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A resort with a giant artificial wave basin is being planned for southern California

AEC Tech Innovation

A resort with a giant artificial wave basin is being planned for southern California

Technology claims to offer surfers the longest ride in a man-made setting.

By John Caulfield, Senior Editor | May 11, 2020
Rendering of Coral Mountain resort's surf wave basin

The 400-acre Coral Mountain resort in La Quinta, Calif., will include a large water basin for surfing. Image: CCY Architects

Early next year, construction is scheduled to begin on Coral Mountain, a 400-acre masterplan resort in the Coachella Valley near LaQuinta, Calif., which will be the first of its kind whose amenities include an 18-million-gallon water basin that’s activated by artificial wave technology.

The land, which had already been approved for 750 homes, is owned by Meriwether Companies, a private real estate and development firm; and Big Sky Wave Developments, founded and directed by Michael B. Schwab, the son of famed investor Charles Schwab, whose company is one of the country’s largest financial services firms. Michael Schwab formed his company in 2016 to develop exclusive wave-zone resorts.

This $200 million Coral Mountain is designed by CCY Architects. VITA Planning and Landscape Architecture is doing the land planning and landscaping, and MSA Consulting is the CE. The rest of the building team, including its GC, will be brought on board later this year, according to a spokesperson for the project.

The full-service hotel and resort will include a private club, multiple dining venues, and adventure sports offerings. In its latest design, the 2,000-ft-wide wave basin will replace a previously approved golf course, and is expected to use less water.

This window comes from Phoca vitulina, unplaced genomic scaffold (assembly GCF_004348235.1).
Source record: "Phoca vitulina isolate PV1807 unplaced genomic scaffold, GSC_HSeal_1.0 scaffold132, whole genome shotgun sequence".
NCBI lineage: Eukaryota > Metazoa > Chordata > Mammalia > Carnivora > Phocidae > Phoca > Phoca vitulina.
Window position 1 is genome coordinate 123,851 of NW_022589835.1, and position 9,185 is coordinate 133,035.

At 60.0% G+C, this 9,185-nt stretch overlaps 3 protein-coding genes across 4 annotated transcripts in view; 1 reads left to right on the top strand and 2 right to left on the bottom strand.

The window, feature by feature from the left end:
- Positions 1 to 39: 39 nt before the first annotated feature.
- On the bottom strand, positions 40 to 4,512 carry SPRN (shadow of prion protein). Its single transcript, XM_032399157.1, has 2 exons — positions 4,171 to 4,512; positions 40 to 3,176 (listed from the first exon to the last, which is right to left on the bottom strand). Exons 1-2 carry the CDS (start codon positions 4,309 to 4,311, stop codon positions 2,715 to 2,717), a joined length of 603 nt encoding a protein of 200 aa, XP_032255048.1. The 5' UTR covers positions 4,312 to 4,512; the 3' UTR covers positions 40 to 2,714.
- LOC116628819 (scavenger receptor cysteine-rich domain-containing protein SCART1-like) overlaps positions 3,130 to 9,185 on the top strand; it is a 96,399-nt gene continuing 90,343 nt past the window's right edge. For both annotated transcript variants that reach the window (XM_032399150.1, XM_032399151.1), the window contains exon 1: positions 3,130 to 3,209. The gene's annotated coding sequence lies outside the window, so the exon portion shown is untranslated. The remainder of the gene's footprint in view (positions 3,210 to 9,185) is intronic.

The technology that will provide the resort’s guests with the longest rideable, open-barrel, human-made wave in the world comes from Kelly Slater Wave Company, a division of Santa Monica, Calif.-based World Surf League, which creates surf-specific events, experiences, and storytelling. Kelly Slater Wave Company is named after the 11-time world champion surfer Kelly Slater.


Coral Mountain will be the first resort in the U.S. to deploy Slater’s wave technology, which uses a giant hydrofoil that is pulled through the water to push out the wave for 700 yards, for an almost one-minute wave from start to finish. Large end bays can accommodate 15 to 20 beginner-to-intermediate surfers each hour on either end of the wave basin. (The only other place with this technology in use is Kelly Slater’s Surf Ranch in Lemoore, Calif., and that doesn’t have resort facilities or end bays built into it.)

“We are excited to bring to life an unprecedented vision for an experiential resort development, curated for today’s active and engaged consumer here in Southern California and beyond,” said Noah Hahn, Partner, Meriwether Companies, in a prepared statement.

The project spokesperson says Coral Mountain is being financed primarily through equity and some low-leverage debt. Despite the coronavirus that shut down many businesses in California, the project continues to go through the approvals process, and Meriwether and Big Sky don’t anticipate delays in the construction start or its completion target in 2022.

Also see: Mega surf parks take entertainment to new extremes

The history of man-made waves has been fraught with business and mechanical failures. Probably the best known startup was NLand Surf Park, which opened in Austin, Texas, in 2016, and whose owner was Coors Brewing Company scion Doug Coors. Until it shut down, NLand was using wave technology from Wavegarden, one of several such providers that are active in the industry sector.


In January 2019, Kelly Slater Wave Company, through an LLC, acquired NLand for a reported $4.8 million. Meanwhile, Wavegarden has been pushing its so-called “cove” technology, which was first tested in Spain and last November debuted at The Wave park in Bristol, England. This technology reportedly produces waves as high as two meters.

A spokesperson for World Surf League asserts that the League chose to acquire Kelly Slater Wave Company because “it was the best artificial wave technology where tour pros could train, and the WSL could host world tour events.” 

“I originally invested with Kelly in 2013 for my own personal surfing progression,” recalled Schwab, Big Sky Wave Developments’ Managing Director. “I had no idea the impact it would have on my life, and I realized immediately that I had to share this opportunity.”


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